Surf ski saviour

2011-01-22 00:00

A DURBAN-BASED world surf-ski champion is to paddle around Madagascar in an epic journey under extreme conditions, to raise awareness of the devastation of the sea around Madagascar due to pollution and global warming.

Veteran paddler Jenny Cullinan (41), who holds three World Surf-Ski Championship titles, will take up the 5 000-kilometre-long challenge in May this year on her six-metre-long racing surf ski, which is the fastest kayak boat in the world. Her paddle around the world’s fourth largest island is likely to take four to five months along a coastline that is often battered by tropical cyclones that bring torrential rains.

She aims to infuse healing energy in the water via positive messages handwritten on her surf ski with indelible ink. “People who are concerned about what’s going on in Madagascar will be writing messages of hope and gratitude, and these are currently pouring in from all around the world. I’ll be taking this global energy and infusing it into the water around the island in an attempt to create balance again,” she said.

She has been inspired by the scientist Dr Masaru Emoto, who has shown that placing positive messages into water improves its health. The Japanese author proposed that water is affected by human intent, in that “beautiful” crystals form when the water is frozen if it has been exposed to positive words or thoughts, while “ugly” crystals result from negative words or thoughts.

Cullinan aims to bring this new science of energy into conservation efforts — via her organisation for marine conservation, SeaHope. She has dubbed this concept “connective conservation”.

The sculptor, natural healer and environmental campaigner who won the World Surf-Ski Championships mixed-doubles title in 2006, and the women’s doubles title in 2007 and 2008, plans to paddle about 50 km a day for around nine hours. At night she will sleep on a support vessel that will remain with her on the trip.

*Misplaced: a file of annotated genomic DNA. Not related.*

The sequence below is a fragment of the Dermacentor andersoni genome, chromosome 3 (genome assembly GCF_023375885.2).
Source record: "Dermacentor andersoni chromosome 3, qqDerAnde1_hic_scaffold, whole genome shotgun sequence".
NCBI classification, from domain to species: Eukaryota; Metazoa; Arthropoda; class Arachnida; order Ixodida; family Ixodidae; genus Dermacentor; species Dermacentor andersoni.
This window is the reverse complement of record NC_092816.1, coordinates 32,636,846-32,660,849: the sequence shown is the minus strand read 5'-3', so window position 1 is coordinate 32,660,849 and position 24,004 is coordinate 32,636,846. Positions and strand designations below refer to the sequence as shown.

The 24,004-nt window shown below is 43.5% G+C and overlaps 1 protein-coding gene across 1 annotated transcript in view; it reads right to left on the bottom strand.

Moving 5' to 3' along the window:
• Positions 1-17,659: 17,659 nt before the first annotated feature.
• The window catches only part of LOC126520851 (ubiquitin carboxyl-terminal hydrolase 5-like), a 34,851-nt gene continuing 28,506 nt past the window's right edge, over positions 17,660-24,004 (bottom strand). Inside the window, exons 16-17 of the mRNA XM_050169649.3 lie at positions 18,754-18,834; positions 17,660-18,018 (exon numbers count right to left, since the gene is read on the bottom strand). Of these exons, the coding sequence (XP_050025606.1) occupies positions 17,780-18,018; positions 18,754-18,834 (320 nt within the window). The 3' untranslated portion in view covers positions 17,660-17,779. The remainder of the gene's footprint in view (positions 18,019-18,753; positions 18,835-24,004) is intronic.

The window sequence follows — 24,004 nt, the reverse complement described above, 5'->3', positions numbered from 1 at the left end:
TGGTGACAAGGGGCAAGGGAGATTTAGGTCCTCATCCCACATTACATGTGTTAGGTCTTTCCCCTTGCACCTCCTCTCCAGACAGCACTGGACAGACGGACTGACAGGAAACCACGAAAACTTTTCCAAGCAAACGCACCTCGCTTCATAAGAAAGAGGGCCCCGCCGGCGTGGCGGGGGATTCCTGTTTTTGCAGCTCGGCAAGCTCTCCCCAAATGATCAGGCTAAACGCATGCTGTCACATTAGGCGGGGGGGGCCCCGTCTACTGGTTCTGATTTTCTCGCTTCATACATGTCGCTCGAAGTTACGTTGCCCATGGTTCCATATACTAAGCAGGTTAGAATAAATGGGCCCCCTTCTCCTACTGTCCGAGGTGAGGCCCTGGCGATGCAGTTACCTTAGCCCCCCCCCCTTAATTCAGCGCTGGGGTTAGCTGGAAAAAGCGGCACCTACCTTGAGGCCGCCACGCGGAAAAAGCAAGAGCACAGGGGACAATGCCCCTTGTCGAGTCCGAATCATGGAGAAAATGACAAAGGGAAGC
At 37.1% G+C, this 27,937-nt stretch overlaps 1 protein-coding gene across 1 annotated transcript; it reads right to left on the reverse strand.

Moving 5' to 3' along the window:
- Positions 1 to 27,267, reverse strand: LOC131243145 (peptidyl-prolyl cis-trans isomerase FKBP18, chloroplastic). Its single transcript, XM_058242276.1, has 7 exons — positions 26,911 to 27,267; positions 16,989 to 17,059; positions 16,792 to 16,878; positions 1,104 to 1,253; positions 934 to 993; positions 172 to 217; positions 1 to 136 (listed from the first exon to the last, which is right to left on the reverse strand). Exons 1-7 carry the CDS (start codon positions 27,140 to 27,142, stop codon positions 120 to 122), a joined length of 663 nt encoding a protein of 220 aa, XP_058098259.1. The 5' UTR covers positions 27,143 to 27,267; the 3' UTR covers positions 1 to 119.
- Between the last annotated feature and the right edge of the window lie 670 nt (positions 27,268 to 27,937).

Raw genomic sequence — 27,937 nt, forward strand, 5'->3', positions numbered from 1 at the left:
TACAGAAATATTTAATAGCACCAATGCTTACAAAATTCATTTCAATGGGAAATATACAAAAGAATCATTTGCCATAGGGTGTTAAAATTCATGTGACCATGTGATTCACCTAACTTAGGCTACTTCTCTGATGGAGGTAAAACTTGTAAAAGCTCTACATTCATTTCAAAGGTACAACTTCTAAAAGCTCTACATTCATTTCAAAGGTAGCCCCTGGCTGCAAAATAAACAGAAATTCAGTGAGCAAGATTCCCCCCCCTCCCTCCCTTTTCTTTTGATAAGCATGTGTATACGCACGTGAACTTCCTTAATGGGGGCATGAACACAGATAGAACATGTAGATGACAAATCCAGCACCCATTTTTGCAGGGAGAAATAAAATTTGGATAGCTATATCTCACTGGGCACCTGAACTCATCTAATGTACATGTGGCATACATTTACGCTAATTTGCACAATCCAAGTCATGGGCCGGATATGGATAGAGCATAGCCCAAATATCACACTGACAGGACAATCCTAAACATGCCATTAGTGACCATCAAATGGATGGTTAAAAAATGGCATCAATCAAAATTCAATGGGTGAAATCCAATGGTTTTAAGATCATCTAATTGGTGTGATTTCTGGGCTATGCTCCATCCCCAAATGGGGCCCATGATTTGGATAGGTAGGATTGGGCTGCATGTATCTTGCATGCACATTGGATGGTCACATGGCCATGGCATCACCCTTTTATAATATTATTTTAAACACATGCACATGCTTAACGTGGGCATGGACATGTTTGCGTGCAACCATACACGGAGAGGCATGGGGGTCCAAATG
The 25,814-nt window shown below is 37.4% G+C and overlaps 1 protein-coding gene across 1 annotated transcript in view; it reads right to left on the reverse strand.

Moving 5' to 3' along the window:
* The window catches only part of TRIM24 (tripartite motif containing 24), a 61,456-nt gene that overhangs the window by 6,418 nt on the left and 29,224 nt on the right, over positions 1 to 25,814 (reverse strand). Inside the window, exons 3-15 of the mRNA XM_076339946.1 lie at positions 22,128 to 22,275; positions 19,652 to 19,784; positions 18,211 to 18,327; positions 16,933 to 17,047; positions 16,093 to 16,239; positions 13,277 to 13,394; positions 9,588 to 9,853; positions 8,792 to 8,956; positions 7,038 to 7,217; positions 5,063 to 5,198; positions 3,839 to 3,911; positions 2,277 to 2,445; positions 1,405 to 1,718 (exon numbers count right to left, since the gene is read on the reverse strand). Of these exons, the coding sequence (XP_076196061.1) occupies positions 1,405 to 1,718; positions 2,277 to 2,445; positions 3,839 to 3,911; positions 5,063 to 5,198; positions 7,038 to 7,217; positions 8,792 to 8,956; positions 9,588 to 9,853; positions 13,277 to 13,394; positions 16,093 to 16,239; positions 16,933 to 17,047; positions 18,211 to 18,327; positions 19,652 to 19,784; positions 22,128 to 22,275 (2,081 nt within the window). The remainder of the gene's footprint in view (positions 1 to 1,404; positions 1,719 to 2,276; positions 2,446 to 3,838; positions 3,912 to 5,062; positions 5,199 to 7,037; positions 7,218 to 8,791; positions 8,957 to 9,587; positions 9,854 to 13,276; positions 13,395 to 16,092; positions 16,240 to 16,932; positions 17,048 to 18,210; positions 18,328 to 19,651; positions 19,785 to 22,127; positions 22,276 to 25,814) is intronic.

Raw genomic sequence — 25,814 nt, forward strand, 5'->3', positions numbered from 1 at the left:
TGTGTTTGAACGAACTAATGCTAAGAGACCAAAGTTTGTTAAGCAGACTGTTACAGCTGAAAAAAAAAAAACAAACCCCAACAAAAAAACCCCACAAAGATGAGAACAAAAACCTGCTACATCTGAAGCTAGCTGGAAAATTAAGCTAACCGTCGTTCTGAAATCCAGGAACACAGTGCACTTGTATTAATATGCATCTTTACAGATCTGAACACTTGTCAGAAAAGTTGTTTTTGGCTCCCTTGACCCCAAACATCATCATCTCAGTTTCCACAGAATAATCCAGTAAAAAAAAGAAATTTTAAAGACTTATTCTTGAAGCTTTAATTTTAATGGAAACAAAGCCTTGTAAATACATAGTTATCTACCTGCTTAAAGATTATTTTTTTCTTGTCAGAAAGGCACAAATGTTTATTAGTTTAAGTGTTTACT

The challenges she faces are immense: electrical storms, big seas, gale force winds, sharks, possible sunstroke and dehydration, plus jellyfish, bluebottles, fireweed and box-jellyfish. Her biggest concerns are cyclones and infected cuts or wounds that will take a while to heal and can deplete her energy levels. The east coast is notoriously rough at that time of year, and she also expects huge swells and strong winds in the southern and northern regions.

The island nation of Madagascar off south-eastern Africa has been in a state of turmoil since a violent coup in March 2009 that saw all foreign donors — which provided half the country’s budget — pull out. In November last year, a group of military officers seized power from then President Andry Rajoelina.

With its current lack of environmental policies and coastguards, the seas off the island are being plundered at present and rapid deforestation is taking place, adding to global warming. This has a profound impact on South Africa’s weather patterns because of the huge island’s proximity, Cullinan said.

She aims to raise awareness of the plundering of the island’s natural resources and the need to protect its natural environment from current high levels of exploitation. “Madagascar is one of our planet’s highly threatened ‘hot spots’. We need to embrace and protect the island. If you care about the oceans you can participate by sending a message to me via my website, to be written on my ski,” she said. She is currently working to secure sponsorship for her journey.

Claire Janisch of Biomimicry South Africa is to use the opportunity to conduct research on the organisms and ecosystems (mostly coastal) of Madagascar. Biomimicry involves learning from and then emulating nature’s genius to solve human problems and create more sustainable designs.

Cullinan aims to blog her progress at

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